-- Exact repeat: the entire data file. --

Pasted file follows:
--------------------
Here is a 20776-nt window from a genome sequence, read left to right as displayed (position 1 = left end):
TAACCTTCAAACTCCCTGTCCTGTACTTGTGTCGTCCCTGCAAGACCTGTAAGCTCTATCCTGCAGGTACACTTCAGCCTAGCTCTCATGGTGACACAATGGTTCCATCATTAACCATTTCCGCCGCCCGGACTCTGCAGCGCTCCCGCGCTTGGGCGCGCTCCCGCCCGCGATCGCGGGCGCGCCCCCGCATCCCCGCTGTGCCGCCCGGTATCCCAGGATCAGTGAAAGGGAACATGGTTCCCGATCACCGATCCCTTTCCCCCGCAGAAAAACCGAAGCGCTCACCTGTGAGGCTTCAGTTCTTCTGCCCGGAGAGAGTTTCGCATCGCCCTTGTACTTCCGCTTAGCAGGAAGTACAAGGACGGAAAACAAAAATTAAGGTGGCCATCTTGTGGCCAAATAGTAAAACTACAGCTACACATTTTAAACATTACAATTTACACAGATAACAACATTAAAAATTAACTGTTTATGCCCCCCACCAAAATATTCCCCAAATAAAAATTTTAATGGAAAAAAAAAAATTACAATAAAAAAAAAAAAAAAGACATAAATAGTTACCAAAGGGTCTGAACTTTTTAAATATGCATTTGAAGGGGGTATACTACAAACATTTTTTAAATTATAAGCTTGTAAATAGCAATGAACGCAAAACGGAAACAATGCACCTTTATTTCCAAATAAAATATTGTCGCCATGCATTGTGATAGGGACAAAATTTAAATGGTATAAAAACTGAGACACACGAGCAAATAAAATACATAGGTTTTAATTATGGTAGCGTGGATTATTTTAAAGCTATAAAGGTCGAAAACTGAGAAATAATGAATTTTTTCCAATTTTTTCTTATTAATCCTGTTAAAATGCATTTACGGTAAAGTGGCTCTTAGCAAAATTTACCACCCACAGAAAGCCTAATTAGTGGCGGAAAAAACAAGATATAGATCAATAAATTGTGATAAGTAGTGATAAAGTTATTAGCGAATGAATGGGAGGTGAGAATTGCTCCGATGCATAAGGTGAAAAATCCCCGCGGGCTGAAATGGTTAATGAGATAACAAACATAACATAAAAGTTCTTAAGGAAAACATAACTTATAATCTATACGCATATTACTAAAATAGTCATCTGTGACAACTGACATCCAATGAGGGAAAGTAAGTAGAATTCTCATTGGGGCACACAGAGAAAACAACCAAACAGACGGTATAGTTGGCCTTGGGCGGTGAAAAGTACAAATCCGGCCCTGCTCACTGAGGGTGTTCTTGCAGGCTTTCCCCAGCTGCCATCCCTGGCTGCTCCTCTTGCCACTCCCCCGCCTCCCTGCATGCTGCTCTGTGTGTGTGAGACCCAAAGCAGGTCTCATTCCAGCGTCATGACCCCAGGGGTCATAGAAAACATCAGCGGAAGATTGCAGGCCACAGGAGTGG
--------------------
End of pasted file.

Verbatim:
Here is a 20776-nt window from a genome sequence, read left to right as displayed (position 1 = left end):
TAACCTTCAAACTCCCTGTCCTGTACTTGTGTCGTCCCTGCAAGACCTGTAAGCTCTATCCTGCAGGTACACTTCAGCCTAGCTCTCATGGTGACACAATGGTTCCATCATTAACCATTTCCGCCGCCCGGACTCTGCAGCGCTCCCGCGCTTGGGCGCGCTCCCGCCCGCGATCGCGGGCGCGCCCCCGCATCCCCGCTGTGCCGCCCGGTATCCCAGGATCAGTGAAAGGGAACATGGTTCCCGATCACCGATCCCTTTCCCCCGCAGAAAAACCGAAGCGCTCACCTGTGAGGCTTCAGTTCTTCTGCCCGGAGAGAGTTTCGCATCGCCCTTGTACTTCCGCTTAGCAGGAAGTACAAGGACGGAAAACAAAAATTAAGGTGGCCATCTTGTGGCCAAATAGTAAAACTACAGCTACACATTTTAAACATTACAATTTACACAGATAACAACATTAAAAATTAACTGTTTATGCCCCCCACCAAAATATTCCCCAAATAAAAATTTTAATGGAAAAAAAAAAATTACAATAAAAAAAAAAAAAAAGACATAAATAGTTACCAAAGGGTCTGAACTTTTTAAATATGCATTTGAAGGGGGTATACTACAAACATTTTTTAAATTATAAGCTTGTAAATAGCAATGAACGCAAAACGGAAACAATGCACCTTTATTTCCAAATAAAATATTGTCGCCATGCATTGTGATAGGGACAAAATTTAAATGGTATAAAAACTGAGACACACGAGCAAATAAAATACATAGGTTTTAATTATGGTAGCGTGGATTATTTTAAAGCTATAAAGGTCGAAAACTGAGAAATAATGAATTTTTTCCAATTTTTTCTTATTAATCCTGTTAAAATGCATTTACGGTAAAGTGGCTCTTAGCAAAATTTACCACCCACAGAAAGCCTAATTAGTGGCGGAAAAAACAAGATATAGATCAATAAATTGTGATAAGTAGTGATAAAGTTATTAGCGAATGAATGGGAGGTGAGAATTGCTCCGATGCATAAGGTGAAAAATCCCCGCGGGCTGAAATGGTTAATGAGATAACAAACATAACATAAAAGTTCTTAAGGAAAACATAACTTATAATCTATACGCATATTACTAAAATAGTCATCTGTGACAACTGACATCCAATGAGGGAAAGTAAGTAGAATTCTCATTGGGGCACACAGAGAAAACAACCAAACAGACGGTATAGTTGGCCTTGGGCGGTGAAAAGTACAAATCCGGCCCTGCTCACTGAGGGTGTTCTTGCAGGCTTTCCCCAGCTGCCATCCCTGGCTGCTCCTCTTGCCACTCCCCCGCCTCCCTGCATGCTGCTCTGTGTGTGTGAGACCCAAAGCAGGTCTCATTCCAGCGTCATGACCCCAGGGGTCATAGAAAACATCAGCGGAAGATTGCAGGCCACAGGAGTGG